“For the first time in France, camembert sales figures, down 3 percent year on year, have fallen below those of mozzarella, which grow 5 percent annually,” Fabrice Collier, president of the Syndicat normand des fabricants de camemberts (SNFC) told Le Figaro on Wednesday.
“From the beginning of the year up until September 11th, we sold 29,230 tonnes of camembert in France, compared to 33,170 tonnes of mozzarella.”
Traditions under threat?
“In the 1980s, we were producing 180,000 tonnes of camembert, part of which was exported – that’s twice as much as today,” Collier added.
While some have interpreted the figures as a ploy to boost the sales of camembert, others are worried about what this means for the future of French cooking.
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David Gallienne, a chef from Normandy, the home of traditional camembert, who won Season 11 of the French cooking contest Top Chef, told Le Parisien the news was “a sign we’re losing our traditions”.
“We produce a cheese that stinks! Even if not everyone can eat it, we need to defend our products,” Michel Sarran, who holds two Michelin stars and was formerly a judge on Top Chef, told the newspaper, adding that mozzarella is a product he “struggles to consider cheese”.
The pandemic played a role
The rise of mozzarella reflects the popularity of Italian food in general in France. The figures do not only take into account the cheese that French people pick up directly at the supermarket, but also that which appears in meals sold in shops and in restaurants. Here of course mozzarella has one big advantage: the pizza.
Indeed, while mozzarella is commonly used for cooking, camembert is usually consumed as part of a cheese board, often in a restaurant. Except restaurants were closed for the first four and a half months of this year.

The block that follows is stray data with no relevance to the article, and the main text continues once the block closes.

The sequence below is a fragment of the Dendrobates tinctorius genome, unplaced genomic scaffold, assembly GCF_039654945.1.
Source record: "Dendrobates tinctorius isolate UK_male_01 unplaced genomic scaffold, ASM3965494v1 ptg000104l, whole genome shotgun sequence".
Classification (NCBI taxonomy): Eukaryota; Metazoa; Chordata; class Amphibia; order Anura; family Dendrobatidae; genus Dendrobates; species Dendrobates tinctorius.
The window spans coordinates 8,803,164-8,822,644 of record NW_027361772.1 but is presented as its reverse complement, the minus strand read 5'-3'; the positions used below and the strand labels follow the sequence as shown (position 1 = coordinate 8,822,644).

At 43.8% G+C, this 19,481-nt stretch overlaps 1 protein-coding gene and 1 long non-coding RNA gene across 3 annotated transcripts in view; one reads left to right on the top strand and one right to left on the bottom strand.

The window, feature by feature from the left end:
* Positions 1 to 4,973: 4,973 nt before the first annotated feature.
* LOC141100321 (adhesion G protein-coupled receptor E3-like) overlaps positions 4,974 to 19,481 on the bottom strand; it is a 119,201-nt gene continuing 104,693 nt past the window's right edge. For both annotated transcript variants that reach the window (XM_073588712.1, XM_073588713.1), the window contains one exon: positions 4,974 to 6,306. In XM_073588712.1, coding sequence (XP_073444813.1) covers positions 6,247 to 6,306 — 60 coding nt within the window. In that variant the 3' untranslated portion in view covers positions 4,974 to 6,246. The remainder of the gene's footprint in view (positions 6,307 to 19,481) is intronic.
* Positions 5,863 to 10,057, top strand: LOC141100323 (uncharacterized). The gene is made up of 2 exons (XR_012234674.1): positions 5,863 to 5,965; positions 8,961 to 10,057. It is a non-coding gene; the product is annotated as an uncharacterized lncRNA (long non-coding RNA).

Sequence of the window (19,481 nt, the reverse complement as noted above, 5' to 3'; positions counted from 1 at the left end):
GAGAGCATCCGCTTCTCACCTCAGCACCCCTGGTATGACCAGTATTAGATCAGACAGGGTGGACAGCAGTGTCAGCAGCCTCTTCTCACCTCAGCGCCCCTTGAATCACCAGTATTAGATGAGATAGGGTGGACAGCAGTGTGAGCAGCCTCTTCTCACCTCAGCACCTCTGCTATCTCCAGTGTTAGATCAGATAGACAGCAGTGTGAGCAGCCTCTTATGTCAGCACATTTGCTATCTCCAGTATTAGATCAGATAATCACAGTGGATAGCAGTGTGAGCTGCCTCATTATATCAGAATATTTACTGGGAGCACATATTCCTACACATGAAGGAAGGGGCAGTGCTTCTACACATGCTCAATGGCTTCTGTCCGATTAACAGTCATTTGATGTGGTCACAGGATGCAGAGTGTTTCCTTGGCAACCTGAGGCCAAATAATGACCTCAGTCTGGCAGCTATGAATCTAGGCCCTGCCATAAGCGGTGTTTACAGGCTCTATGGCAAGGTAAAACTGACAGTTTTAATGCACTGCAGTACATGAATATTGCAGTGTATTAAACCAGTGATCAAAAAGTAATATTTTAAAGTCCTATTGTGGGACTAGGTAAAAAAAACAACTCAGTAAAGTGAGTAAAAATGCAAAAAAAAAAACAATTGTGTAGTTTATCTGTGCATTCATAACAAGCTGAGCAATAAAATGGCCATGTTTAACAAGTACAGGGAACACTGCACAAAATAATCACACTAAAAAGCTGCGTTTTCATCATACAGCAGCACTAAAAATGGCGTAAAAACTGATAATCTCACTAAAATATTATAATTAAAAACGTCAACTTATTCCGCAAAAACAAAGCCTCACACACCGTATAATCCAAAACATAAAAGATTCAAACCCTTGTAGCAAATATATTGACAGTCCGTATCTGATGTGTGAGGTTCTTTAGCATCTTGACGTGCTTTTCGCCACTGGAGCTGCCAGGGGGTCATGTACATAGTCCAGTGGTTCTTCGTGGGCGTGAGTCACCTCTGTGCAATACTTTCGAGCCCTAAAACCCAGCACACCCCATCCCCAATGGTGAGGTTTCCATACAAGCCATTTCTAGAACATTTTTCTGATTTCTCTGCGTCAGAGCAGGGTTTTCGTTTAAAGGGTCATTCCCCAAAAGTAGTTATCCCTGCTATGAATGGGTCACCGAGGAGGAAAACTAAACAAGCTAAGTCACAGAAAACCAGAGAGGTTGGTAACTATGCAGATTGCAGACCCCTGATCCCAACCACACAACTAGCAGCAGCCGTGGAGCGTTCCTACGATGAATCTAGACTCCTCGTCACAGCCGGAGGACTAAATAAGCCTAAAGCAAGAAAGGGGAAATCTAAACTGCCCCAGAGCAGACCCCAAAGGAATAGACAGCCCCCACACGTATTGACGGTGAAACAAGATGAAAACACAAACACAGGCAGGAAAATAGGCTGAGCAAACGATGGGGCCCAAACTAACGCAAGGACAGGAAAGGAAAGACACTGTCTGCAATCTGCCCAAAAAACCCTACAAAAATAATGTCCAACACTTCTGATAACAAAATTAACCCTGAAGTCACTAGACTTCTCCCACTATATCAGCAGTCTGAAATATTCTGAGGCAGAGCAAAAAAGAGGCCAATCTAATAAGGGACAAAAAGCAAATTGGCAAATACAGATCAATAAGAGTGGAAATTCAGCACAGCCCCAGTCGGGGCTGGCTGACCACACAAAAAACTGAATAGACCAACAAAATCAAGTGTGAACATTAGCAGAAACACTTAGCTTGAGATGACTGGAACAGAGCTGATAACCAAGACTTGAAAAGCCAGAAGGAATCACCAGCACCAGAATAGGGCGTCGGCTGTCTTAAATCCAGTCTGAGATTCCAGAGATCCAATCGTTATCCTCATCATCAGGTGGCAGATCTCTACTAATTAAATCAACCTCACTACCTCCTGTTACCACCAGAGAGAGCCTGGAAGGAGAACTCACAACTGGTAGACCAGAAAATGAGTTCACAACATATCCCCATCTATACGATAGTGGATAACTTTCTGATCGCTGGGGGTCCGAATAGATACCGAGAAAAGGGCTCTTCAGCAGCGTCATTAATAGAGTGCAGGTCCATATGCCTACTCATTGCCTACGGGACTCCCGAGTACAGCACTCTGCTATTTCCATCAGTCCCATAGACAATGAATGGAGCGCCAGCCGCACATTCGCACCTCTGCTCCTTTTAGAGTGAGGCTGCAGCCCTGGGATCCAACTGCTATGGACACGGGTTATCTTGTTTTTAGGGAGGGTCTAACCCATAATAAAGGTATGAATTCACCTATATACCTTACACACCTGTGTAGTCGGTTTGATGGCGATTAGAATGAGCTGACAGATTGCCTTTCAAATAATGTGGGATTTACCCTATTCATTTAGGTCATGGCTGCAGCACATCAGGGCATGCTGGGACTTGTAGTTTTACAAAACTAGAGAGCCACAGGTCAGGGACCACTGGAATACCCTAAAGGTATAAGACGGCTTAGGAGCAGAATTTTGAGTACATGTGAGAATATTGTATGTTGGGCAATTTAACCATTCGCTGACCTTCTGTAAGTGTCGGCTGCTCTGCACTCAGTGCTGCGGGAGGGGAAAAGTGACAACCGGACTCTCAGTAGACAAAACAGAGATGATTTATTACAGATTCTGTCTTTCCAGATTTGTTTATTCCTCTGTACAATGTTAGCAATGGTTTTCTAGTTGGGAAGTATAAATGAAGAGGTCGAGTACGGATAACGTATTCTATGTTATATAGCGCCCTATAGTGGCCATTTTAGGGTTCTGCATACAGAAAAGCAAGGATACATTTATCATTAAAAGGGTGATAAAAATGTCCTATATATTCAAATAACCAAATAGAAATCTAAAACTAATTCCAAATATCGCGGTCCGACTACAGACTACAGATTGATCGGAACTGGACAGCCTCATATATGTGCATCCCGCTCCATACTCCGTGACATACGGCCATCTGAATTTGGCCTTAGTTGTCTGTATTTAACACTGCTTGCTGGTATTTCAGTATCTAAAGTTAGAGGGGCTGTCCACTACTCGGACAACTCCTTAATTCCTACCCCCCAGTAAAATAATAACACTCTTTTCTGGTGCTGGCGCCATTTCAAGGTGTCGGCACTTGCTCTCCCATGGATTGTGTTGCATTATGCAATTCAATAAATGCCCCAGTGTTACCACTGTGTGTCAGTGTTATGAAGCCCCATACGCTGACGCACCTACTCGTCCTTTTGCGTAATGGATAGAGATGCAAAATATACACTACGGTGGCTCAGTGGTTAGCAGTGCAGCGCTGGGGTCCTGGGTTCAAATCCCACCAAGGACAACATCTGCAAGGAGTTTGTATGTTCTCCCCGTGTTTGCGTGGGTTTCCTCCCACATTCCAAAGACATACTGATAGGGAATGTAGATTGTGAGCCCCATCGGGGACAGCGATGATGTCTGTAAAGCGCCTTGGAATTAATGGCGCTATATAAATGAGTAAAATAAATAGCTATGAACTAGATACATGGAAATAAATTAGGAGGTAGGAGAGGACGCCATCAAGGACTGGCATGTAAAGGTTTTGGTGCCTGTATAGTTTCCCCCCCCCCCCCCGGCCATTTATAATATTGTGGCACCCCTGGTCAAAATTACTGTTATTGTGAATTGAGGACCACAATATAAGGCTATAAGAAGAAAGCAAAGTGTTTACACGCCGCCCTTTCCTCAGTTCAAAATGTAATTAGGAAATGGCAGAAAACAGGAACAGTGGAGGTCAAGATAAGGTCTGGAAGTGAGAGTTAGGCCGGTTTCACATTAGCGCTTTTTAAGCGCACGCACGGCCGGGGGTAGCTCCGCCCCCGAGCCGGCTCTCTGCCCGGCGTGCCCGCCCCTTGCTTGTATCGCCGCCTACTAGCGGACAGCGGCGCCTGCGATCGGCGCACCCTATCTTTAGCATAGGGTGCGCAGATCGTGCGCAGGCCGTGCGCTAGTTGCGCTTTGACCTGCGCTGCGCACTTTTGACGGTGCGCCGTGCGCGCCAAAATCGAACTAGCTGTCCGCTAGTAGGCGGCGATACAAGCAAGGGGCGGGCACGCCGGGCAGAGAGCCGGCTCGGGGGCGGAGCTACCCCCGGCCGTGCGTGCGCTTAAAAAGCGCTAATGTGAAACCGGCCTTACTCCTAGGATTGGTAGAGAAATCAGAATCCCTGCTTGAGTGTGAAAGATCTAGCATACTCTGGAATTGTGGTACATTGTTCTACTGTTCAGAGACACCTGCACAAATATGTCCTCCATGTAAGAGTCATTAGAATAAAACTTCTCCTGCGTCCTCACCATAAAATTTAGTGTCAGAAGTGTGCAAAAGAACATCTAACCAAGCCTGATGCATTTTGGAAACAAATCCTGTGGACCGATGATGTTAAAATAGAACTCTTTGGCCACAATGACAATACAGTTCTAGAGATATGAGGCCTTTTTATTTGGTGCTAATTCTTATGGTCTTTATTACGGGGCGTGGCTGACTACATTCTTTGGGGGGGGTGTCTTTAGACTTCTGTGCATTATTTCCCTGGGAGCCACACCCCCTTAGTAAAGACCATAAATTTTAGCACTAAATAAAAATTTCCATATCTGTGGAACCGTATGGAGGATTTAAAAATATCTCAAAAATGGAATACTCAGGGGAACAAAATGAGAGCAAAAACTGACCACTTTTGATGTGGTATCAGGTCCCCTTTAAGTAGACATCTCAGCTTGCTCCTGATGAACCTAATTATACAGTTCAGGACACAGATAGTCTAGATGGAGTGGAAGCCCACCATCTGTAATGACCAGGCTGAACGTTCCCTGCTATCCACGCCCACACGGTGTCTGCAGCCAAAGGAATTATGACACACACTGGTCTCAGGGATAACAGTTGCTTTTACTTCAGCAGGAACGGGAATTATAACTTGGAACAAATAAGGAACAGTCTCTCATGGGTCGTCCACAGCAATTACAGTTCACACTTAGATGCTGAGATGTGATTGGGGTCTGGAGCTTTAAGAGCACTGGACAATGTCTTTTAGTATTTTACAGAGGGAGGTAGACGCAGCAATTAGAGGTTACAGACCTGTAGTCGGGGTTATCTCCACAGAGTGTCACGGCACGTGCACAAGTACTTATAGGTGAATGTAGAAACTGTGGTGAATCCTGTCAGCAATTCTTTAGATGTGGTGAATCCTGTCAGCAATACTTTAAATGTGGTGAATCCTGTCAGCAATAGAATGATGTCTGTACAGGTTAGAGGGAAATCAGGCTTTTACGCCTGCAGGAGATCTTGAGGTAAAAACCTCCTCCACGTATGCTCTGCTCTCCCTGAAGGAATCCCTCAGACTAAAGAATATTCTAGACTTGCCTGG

“All the platter cheeses, the AOPs [Protected designation of origin] we find in restaurants, suffered during this period,” sociologist Jean-Pierre Poulain told Le Parisien. “The only ones who continued doing business were those who delivered: pizzerias, which used mozzarella.”
According to a 2019 study from Harris interactive for Groupon, 94 percent of French people enjoy Italian food, making it the nation’s favourite foreign cuisine. Ever the patriots, however, 97 percent said they liked French cooking, so maybe the fears are overblown.
And mozzarella may have overtaken camembert, but it’s not the most popular cheese in France. According to a report from FranceAgriMer, that title belongs to emmental – people in France bought 164,506 tonnes of the cheese in 2020.
Although maybe there is another reason for camembert’s fall in popularity. As the tweet below suggests, “It’s normal, people have had enough of the President” (Président is a popular brand of cheese, including camembert, in France).
Normal les gens ne veulent plus du Président
— qtn (@qtn_crb) October 13, 2021
But it’s not just added competition the SNFC is concerned about. “With the banning of any reference to Normandy for pasteurised camembert, we are particularly worried about the future of the industry,” Collier said.
Indeed, since January 1st, 2021, the large industrial groups are no longer able to sell cheese labelled “made in Normandy”, judged too similar to the AOP Camembert de Normandie label that’s reserved for traditional producers of unpasteurized cheese.